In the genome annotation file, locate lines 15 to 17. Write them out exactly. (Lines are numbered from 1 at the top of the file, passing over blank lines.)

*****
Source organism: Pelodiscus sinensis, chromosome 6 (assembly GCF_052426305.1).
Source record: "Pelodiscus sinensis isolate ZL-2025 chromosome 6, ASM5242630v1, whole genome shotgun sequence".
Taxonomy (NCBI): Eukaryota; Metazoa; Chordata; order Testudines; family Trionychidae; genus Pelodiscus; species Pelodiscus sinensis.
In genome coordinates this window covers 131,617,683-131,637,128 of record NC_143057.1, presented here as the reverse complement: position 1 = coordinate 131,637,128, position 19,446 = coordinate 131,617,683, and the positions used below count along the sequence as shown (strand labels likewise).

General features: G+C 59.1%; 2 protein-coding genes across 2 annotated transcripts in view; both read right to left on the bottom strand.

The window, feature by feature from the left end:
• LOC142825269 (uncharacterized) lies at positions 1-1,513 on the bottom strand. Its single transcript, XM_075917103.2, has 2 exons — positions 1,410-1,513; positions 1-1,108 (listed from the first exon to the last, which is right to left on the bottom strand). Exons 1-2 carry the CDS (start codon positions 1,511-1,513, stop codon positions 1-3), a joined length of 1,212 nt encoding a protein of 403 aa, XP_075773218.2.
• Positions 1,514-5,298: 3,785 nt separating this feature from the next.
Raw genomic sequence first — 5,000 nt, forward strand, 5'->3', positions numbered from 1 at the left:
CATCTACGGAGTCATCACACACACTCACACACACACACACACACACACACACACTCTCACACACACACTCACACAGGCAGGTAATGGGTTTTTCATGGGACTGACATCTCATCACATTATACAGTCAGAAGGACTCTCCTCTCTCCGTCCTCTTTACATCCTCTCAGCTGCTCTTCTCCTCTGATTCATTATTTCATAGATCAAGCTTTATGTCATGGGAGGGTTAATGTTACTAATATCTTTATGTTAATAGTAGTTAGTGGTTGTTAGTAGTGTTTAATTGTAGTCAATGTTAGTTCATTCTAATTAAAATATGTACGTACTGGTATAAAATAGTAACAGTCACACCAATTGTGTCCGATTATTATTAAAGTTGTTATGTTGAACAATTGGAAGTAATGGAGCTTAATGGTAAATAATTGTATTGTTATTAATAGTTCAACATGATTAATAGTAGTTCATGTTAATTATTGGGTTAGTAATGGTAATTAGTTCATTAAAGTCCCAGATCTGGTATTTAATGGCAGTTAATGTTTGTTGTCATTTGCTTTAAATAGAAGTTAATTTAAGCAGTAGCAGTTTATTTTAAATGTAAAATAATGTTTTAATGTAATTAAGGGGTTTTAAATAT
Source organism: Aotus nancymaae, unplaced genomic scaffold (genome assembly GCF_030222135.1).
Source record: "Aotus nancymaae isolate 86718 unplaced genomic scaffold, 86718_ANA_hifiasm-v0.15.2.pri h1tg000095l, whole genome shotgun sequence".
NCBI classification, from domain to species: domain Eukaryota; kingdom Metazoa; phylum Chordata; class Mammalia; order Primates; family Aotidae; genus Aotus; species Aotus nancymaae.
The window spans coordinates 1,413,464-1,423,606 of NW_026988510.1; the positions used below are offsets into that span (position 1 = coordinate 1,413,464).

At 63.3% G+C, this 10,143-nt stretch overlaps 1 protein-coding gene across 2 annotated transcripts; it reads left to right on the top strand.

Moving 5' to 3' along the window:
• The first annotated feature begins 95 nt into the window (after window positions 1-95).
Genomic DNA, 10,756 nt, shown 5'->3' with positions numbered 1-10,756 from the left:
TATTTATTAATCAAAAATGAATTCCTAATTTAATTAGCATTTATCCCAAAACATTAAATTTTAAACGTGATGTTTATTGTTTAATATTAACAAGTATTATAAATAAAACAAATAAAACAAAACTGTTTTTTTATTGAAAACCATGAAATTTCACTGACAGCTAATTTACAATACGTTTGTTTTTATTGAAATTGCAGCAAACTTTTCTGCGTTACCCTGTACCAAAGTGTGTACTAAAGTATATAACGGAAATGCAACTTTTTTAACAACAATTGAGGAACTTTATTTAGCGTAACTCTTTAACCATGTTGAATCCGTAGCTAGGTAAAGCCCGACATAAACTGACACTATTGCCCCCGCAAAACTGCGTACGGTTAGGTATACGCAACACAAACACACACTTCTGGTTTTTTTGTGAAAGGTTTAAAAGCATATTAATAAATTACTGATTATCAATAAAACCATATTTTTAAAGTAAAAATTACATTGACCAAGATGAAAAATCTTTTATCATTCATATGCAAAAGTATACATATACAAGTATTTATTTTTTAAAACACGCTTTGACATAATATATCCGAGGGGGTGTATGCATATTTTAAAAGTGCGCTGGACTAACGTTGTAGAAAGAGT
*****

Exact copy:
At 63.3% G+C, this 10,143-nt stretch overlaps 1 protein-coding gene across 2 annotated transcripts; it reads left to right on the top strand.

Moving 5' to 3' along the window:
• The first annotated feature begins 95 nt into the window (after window positions 1-95).